In Breeding Superman, Dan Stone aims to describe and resolve the confusion that still surrounds eugenics in inter-war Britain. Many people are under the impression that the study of eugenics in Britain was based primarily on class, and was less focused on race. However, Stone argues vehemently against this belief, stating that race and class eugenics were virtually interchangeable in Britain.
Stone notes several influential British eugenicists, including Robert Reid Rentoul, Charles Armstrong, and C.P. Blacker, all of whom advocated on behalf of racist eugenics. The racist opinions of these men greatly impacted Britain’s overwhelming fear of miscegenation. When describing the extremist eugenicists, Stone states, “Although these were extremists, there were too many of them, and their views were not so far removed from those of the mainstream ideas on race” (99). Eugenicists also upheld the belief that Britain was not concerned with race, but only class eugenics. This ideal was promoted to ameliorate Britain’s image in terms of the eugenics. Contrary to popular belief, the history of inter-war Britain was far more racist than many people care to realize, and this is due in large part to various racist eugenicists.
In “National Taste? Citizenship Law, State Form, and Everyday Aesthetics in Modern France and Germany, 1920-1940,” Leora Auslander addresses the nation-state from various viewpoints, and how citizens and groups are impacted by state policies—specifically pertaining to Jews in France and Germany.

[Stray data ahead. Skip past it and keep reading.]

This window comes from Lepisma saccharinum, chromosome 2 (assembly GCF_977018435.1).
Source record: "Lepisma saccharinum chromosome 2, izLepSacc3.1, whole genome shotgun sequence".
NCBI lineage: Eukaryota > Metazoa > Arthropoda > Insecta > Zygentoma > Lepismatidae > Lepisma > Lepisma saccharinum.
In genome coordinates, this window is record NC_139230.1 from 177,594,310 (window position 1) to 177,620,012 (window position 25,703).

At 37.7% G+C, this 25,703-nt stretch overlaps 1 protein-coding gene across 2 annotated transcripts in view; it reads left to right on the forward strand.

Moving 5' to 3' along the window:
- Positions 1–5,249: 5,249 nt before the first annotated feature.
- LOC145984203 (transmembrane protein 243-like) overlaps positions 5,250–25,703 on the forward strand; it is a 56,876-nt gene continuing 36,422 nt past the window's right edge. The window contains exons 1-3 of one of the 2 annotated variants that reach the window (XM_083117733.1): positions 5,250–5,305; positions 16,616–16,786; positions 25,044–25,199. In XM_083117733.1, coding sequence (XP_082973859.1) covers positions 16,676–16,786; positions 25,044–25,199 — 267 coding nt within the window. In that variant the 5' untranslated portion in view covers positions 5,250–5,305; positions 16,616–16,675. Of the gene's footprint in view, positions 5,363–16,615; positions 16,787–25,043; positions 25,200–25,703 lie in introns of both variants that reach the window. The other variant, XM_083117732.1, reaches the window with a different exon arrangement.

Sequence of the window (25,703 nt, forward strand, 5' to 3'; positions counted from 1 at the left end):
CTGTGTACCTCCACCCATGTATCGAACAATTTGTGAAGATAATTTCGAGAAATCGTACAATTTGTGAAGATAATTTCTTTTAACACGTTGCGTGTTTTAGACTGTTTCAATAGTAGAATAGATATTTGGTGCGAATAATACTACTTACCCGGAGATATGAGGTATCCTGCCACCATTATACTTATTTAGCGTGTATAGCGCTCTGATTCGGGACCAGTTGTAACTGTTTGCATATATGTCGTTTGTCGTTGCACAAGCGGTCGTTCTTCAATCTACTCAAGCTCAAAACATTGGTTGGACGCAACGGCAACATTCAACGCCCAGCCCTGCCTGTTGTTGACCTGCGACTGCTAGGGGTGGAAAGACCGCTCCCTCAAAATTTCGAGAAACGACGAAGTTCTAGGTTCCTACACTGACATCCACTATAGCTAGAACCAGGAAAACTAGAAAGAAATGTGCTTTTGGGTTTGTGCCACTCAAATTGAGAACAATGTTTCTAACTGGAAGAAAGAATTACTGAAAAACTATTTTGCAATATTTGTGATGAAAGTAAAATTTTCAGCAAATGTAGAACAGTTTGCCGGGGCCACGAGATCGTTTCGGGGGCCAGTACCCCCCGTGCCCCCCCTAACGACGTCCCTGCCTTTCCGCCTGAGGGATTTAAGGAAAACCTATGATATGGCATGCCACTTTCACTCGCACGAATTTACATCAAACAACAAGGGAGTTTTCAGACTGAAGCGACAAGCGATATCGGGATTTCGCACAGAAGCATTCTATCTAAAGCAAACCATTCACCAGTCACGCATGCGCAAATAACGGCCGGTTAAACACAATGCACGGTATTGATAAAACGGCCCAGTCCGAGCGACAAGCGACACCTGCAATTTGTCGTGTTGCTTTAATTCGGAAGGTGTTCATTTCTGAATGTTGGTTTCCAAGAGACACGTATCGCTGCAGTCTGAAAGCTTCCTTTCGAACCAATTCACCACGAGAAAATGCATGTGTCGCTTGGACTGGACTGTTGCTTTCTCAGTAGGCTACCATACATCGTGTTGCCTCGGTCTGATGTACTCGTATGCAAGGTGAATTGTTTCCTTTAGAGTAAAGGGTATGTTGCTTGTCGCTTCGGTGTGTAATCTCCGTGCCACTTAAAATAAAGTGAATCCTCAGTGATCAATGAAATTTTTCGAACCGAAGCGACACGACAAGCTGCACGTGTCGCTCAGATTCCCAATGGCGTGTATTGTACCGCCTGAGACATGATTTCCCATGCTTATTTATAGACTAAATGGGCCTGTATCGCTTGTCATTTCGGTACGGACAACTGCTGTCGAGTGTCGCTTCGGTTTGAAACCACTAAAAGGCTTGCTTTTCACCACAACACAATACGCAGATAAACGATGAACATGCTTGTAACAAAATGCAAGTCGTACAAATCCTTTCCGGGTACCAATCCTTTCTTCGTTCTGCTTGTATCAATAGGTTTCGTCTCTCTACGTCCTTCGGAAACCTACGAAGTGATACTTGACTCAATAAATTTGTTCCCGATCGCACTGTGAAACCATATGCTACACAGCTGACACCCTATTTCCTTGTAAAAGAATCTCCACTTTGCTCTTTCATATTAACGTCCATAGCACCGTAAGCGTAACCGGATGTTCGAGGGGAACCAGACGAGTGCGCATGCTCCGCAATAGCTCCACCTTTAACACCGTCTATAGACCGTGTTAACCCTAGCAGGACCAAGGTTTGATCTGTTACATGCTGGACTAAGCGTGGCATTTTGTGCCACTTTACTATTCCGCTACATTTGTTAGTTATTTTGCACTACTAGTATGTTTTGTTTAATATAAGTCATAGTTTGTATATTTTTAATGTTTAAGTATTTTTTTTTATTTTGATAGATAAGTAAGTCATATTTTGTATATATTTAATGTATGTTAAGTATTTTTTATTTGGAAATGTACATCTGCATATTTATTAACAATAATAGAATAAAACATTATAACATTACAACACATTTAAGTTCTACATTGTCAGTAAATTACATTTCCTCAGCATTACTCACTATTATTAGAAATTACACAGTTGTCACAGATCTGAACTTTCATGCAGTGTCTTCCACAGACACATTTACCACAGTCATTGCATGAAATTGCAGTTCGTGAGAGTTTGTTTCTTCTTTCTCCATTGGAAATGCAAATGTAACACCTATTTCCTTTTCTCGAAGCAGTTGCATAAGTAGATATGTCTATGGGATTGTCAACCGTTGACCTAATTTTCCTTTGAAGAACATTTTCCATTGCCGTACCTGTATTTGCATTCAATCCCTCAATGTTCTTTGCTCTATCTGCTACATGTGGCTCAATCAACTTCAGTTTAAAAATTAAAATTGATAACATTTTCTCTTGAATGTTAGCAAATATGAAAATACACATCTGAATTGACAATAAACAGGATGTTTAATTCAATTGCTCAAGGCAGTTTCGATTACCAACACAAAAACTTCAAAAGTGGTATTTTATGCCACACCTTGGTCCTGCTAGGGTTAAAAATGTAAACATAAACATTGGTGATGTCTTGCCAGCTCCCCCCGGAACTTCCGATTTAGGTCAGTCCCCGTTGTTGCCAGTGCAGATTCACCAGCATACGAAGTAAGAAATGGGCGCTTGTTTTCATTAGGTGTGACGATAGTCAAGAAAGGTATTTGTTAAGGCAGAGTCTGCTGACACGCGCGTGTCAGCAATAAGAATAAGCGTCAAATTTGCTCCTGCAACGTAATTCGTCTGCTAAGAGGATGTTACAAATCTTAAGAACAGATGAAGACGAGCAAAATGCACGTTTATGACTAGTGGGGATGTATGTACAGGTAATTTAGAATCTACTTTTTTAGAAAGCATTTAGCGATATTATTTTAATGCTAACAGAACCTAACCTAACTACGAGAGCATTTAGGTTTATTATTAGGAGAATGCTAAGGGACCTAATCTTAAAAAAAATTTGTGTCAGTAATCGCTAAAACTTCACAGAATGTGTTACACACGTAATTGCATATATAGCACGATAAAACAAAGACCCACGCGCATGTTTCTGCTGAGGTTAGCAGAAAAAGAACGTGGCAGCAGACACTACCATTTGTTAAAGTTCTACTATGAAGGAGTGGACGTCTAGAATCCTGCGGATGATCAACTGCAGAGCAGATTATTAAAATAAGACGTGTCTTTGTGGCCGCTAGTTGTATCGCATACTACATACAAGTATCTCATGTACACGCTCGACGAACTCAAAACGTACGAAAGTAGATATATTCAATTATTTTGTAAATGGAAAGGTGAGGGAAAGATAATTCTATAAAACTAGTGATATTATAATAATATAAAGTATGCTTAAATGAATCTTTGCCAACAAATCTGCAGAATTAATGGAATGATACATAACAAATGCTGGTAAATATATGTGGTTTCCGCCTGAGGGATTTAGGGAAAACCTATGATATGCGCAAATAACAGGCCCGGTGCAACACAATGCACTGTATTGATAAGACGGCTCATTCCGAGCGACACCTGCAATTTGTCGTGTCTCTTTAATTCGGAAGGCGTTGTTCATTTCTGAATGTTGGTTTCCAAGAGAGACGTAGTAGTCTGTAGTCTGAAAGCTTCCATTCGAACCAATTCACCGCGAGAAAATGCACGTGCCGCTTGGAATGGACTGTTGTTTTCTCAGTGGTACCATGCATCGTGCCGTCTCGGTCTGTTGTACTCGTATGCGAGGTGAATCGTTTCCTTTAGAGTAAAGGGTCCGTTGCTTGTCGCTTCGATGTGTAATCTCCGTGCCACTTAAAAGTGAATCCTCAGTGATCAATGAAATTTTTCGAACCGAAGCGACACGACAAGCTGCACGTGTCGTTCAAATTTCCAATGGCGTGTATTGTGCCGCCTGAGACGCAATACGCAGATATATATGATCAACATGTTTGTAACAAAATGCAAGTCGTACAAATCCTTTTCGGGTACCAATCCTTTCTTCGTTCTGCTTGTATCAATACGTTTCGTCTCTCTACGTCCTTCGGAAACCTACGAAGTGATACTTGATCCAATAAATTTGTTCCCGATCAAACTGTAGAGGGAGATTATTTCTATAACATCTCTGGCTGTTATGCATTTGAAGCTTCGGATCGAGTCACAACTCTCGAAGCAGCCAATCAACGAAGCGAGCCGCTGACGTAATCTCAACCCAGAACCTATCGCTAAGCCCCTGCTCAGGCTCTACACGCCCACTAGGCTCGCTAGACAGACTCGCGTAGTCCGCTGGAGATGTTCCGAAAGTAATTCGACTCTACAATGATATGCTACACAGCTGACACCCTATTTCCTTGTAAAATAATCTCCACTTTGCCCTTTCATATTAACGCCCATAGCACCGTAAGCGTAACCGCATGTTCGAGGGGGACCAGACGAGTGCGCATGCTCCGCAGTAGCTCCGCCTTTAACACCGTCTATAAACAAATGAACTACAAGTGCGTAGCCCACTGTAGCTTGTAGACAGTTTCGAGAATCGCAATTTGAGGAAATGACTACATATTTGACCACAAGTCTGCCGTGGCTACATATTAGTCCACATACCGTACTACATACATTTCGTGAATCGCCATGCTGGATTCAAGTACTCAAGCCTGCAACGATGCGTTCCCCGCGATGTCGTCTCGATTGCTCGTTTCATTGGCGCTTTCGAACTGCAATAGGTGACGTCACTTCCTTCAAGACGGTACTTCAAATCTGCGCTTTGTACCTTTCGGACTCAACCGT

While France aimed to create a more central government, and encouraged all its citizens to emulate French culture, Germany allowed its citizens to have much more independence, as it had recently merged twenty-two monarchies and three republics. In response to these cultural guidelines, French and German Jews responded appropriately; French Jews chose to adhere “to a common, distinctively French culture,” while German Jews focused less on remaining civilized (123). This is significant, because both the French Jews and the German Jews felt obligated to accurately represent their country, as a means of national identity.
Both Stone and Auslander describe the issue of national identity, through eugenics and everyday cultural expectations. However, both arguments are similar because they depict the hysteria that can surround one nation’s self-image.